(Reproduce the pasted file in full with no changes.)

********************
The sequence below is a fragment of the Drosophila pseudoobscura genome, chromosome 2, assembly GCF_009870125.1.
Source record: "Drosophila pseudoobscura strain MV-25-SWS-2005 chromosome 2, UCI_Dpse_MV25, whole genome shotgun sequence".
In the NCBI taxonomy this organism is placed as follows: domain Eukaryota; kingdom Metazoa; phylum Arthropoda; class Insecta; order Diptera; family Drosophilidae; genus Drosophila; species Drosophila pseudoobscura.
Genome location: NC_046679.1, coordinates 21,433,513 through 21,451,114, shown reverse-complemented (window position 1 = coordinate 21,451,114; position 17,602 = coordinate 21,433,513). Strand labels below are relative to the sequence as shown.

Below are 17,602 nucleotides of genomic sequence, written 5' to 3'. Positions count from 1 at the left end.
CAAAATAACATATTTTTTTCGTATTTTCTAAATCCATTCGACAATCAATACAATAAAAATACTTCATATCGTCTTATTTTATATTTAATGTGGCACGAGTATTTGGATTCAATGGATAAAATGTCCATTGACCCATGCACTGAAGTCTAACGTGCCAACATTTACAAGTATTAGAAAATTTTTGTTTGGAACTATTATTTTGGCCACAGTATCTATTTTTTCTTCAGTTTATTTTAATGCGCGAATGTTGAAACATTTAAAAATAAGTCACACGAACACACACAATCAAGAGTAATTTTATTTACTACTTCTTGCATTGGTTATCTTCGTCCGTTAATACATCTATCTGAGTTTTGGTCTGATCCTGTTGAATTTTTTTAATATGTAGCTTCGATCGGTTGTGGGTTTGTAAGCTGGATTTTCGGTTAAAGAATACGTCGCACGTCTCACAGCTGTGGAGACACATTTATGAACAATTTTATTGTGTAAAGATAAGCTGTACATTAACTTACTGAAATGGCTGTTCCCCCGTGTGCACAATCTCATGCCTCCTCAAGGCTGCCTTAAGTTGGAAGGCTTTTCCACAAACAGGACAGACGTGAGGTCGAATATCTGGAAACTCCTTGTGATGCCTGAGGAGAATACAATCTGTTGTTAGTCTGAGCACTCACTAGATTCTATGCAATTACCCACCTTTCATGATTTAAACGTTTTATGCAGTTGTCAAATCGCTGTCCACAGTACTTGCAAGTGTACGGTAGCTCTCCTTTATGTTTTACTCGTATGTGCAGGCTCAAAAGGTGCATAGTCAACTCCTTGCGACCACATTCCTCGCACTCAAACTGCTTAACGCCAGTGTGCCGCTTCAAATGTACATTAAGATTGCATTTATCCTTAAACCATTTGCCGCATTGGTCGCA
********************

The sequence below is a fragment of the Drosophila pseudoobscura genome, chromosome 2, assembly GCF_009870125.1.
Source record: "Drosophila pseudoobscura strain MV-25-SWS-2005 chromosome 2, UCI_Dpse_MV25, whole genome shotgun sequence".
In the NCBI taxonomy this organism is placed as follows: domain Eukaryota; kingdom Metazoa; phylum Arthropoda; class Insecta; order Diptera; family Drosophilidae; genus Drosophila; species Drosophila pseudoobscura.
Genome location: NC_046679.1, coordinates 21,433,513 through 21,451,114, shown reverse-complemented (window position 1 = coordinate 21,451,114; position 17,602 = coordinate 21,433,513). Strand labels below are relative to the sequence as shown.

Below are 17,602 nucleotides of genomic sequence, written 5' to 3'. Positions count from 1 at the left end.
CAAAATAACATATTTTTTTCGTATTTTCTAAATCCATTCGACAATCAATACAATAAAAATACTTCATATCGTCTTATTTTATATTTAATGTGGCACGAGTATTTGGATTCAATGGATAAAATGTCCATTGACCCATGCACTGAAGTCTAACGTGCCAACATTTACAAGTATTAGAAAATTTTTGTTTGGAACTATTATTTTGGCCACAGTATCTATTTTTTCTTCAGTTTATTTTAATGCGCGAATGTTGAAACATTTAAAAATAAGTCACACGAACACACACAATCAAGAGTAATTTTATTTACTACTTCTTGCATTGGTTATCTTCGTCCGTTAATACATCTATCTGAGTTTTGGTCTGATCCTGTTGAATTTTTTTAATATGTAGCTTCGATCGGTTGTGGGTTTGTAAGCTGGATTTTCGGTTAAAGAATACGTCGCACGTCTCACAGCTGTGGAGACACATTTATGAACAATTTTATTGTGTAAAGATAAGCTGTACATTAACTTACTGAAATGGCTGTTCCCCCGTGTGCACAATCTCATGCCTCCTCAAGGCTGCCTTAAGTTGGAAGGCTTTTCCACAAACAGGACAGACGTGAGGTCGAATATCTGGAAACTCCTTGTGATGCCTGAGGAGAATACAATCTGTTGTTAGTCTGAGCACTCACTAGATTCTATGCAATTACCCACCTTTCATGATTTAAACGTTTTATGCAGTTGTCAAATCGCTGTCCACAGTACTTGCAAGTGTACGGTAGCTCTCCTTTATGTTTTACTCGTATGTGCAGGCTCAAAAGGTGCATAGTCAACTCCTTGCGACCACATTCCTCGCACTCAAACTGCTTAACGCCAGTGTGCCGCTTCAAATGTACATTAAGATTGCATTTATCCTTAAACCATTTGCCGCATTGGTCGCA